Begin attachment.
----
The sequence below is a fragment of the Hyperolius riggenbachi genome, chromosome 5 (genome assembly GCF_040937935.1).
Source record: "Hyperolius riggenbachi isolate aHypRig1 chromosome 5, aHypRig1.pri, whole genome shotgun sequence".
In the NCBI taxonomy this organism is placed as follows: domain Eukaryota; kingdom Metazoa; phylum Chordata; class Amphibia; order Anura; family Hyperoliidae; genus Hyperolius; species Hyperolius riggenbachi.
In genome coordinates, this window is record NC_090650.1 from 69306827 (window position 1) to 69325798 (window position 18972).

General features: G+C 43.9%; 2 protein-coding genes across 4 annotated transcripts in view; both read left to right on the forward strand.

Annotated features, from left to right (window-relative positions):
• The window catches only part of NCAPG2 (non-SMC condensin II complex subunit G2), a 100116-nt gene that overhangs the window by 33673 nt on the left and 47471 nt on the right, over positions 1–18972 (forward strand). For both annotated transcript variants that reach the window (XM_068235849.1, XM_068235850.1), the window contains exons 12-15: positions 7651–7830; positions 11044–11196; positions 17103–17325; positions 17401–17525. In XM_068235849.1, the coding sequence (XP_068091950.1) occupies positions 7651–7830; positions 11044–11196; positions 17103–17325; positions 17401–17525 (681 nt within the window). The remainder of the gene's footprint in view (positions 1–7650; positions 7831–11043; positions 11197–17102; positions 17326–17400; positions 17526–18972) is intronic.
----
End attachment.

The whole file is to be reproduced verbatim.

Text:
The sequence below is a fragment of the Hyperolius riggenbachi genome, chromosome 5 (genome assembly GCF_040937935.1).
Source record: "Hyperolius riggenbachi isolate aHypRig1 chromosome 5, aHypRig1.pri, whole genome shotgun sequence".
In the NCBI taxonomy this organism is placed as follows: domain Eukaryota; kingdom Metazoa; phylum Chordata; class Amphibia; order Anura; family Hyperoliidae; genus Hyperolius; species Hyperolius riggenbachi.
In genome coordinates, this window is record NC_090650.1 from 69306827 (window position 1) to 69325798 (window position 18972).

General features: G+C 43.9%; 2 protein-coding genes across 4 annotated transcripts in view; both read left to right on the forward strand.

Annotated features, from left to right (window-relative positions):
• The window catches only part of NCAPG2 (non-SMC condensin II complex subunit G2), a 100116-nt gene that overhangs the window by 33673 nt on the left and 47471 nt on the right, over positions 1–18972 (forward strand). For both annotated transcript variants that reach the window (XM_068235849.1, XM_068235850.1), the window contains exons 12-15: positions 7651–7830; positions 11044–11196; positions 17103–17325; positions 17401–17525. In XM_068235849.1, the coding sequence (XP_068091950.1) occupies positions 7651–7830; positions 11044–11196; positions 17103–17325; positions 17401–17525 (681 nt within the window). The remainder of the gene's footprint in view (positions 1–7650; positions 7831–11043; positions 11197–17102; positions 17326–17400; positions 17526–18972) is intronic.